That was the reason why Armstrong-Siddeley named their first post-war car after one of the most famous aircraft produced in their factory during the dark days of the Second World War - the Lancaster.
The Lancaster, the first vehicle produced by the company after the war ended, was a large-sized family saloon, with its design mostly taken from the cream of Armstrong Siddeley's pre-war models.
To complete its traditional sporty line, the Lancaster did offer potential buyers the option of wire wheels, although at a cost which very few chose to take up.
Produced by Armstrong Siddeley Motors in their Coventry factory beginning from late 1945 with production winding down for this particular model in 1952, the Lancaster did provide one or two innovations.
These were the design of the car’s chassis being all new, featuring an in-house designed independent front suspension system that used torsion bars while the live rear axle was fitted with leaf springs.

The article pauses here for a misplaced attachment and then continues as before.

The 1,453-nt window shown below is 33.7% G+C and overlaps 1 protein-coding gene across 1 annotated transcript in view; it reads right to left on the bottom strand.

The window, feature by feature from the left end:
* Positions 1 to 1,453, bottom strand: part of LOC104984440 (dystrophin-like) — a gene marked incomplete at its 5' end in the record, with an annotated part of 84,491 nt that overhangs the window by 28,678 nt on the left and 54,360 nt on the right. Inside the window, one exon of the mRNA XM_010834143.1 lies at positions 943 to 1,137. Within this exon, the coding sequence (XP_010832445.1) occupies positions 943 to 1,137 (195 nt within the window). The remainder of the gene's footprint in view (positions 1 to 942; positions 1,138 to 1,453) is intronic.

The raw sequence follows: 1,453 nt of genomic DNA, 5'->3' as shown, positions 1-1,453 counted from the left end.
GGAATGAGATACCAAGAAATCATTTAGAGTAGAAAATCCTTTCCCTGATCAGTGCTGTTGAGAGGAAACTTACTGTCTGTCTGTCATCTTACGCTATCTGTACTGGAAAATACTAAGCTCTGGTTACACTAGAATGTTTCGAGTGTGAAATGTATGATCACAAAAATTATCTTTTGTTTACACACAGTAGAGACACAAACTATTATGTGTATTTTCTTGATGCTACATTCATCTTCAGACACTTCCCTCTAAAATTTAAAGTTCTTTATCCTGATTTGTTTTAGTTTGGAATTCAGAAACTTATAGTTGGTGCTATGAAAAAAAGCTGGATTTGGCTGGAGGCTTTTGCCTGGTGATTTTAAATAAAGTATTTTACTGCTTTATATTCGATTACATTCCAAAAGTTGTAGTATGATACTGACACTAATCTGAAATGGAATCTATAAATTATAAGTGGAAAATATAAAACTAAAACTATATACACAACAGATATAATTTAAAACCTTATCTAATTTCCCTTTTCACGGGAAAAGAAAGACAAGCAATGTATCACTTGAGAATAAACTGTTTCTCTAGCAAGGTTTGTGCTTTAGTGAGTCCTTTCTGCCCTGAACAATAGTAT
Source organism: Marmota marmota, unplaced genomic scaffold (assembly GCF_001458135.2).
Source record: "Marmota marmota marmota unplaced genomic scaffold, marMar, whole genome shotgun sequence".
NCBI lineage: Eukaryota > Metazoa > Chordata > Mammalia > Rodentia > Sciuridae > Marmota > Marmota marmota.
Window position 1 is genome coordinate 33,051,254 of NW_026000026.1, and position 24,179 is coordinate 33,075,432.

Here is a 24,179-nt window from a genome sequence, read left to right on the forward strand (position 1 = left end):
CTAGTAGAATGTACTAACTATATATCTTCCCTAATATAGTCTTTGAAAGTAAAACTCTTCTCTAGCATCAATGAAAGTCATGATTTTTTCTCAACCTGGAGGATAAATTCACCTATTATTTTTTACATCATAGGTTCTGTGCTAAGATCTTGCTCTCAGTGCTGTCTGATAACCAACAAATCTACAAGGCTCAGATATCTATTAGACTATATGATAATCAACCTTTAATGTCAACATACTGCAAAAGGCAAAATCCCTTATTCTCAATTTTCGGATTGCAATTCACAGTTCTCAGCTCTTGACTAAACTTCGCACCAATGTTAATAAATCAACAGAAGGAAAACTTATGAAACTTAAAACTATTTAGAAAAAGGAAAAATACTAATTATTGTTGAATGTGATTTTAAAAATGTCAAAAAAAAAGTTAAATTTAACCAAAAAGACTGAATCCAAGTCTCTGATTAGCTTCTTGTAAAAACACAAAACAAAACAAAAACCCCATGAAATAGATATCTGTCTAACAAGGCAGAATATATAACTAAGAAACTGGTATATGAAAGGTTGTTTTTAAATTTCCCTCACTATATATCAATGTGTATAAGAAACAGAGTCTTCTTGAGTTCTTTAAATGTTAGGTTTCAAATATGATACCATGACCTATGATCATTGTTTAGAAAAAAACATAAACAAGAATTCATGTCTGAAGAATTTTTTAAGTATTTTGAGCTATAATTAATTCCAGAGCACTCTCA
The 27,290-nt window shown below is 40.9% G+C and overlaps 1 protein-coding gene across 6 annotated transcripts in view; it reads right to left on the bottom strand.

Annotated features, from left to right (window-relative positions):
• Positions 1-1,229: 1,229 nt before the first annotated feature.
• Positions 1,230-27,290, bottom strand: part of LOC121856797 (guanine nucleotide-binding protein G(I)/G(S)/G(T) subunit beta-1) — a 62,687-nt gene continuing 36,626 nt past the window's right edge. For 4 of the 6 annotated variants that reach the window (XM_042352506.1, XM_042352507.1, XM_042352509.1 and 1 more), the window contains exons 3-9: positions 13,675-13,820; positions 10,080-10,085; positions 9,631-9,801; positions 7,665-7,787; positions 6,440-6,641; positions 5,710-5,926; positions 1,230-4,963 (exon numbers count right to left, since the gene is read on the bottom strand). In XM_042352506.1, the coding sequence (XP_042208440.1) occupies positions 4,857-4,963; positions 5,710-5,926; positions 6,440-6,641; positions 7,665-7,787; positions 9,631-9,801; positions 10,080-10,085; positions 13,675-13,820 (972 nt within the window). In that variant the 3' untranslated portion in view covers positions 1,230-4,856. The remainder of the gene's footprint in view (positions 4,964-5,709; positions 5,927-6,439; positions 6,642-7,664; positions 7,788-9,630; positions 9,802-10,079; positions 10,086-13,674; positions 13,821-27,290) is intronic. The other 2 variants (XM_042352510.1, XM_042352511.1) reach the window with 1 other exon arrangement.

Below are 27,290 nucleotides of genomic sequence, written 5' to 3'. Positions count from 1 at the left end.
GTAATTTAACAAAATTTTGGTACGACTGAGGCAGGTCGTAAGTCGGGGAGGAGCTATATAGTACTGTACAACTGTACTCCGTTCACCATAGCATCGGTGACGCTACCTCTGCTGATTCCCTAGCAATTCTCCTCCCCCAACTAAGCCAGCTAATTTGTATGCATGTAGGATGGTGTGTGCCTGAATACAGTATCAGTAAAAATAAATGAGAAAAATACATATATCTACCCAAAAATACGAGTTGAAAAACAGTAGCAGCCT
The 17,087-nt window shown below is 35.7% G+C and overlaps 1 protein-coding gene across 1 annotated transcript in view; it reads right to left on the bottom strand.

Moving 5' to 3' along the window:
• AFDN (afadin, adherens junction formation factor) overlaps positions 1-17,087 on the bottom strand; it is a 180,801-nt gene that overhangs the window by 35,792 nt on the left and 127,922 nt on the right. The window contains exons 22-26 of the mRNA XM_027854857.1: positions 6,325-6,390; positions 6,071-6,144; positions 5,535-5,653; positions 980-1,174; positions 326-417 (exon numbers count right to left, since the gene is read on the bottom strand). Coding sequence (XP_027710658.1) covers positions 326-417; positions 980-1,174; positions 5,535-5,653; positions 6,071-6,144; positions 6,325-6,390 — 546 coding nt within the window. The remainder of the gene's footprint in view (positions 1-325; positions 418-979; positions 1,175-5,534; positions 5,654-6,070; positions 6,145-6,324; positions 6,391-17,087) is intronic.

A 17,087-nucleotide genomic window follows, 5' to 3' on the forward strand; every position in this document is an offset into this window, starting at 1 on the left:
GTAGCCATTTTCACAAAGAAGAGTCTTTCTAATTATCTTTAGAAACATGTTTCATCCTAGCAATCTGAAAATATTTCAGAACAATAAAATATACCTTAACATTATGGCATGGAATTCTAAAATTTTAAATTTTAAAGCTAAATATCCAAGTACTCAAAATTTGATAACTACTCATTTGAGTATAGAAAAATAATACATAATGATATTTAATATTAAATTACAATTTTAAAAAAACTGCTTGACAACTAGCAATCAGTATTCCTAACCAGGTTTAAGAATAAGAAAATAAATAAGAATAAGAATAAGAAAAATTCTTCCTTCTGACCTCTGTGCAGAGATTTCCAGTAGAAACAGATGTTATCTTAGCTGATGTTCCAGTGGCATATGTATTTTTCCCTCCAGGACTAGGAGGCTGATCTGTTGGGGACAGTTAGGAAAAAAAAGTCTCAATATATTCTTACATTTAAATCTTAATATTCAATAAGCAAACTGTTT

The initial Lancaster models that rolled off the production line came with a 1991 cc six-cylinder engine capable of producing just over 70 bhp as standard, with no option of an upgrade available.
This engine was once again a throwback to the immediate prewar years, are fitted as standard in the bestselling Armstrong Siddeley 16 HP model.
As was the case with its sister car, the Hurricane, in 1949 Armstrong Siddeley made what may well have been their first significant technological advance of the prewar era.
The Lancaster’s body was a box-like four-door, produced especially for Armstrong Siddeley by leading coachbuilders Mulliners of Birmingham, based around steel and aluminium panels fitted over a traditional wooden frame.
To make the best of the few pleasant summer days enjoyed in post-war Britain, Armstrong Siddeley fitted the Lancaster with a sunshine roof as a standard feature.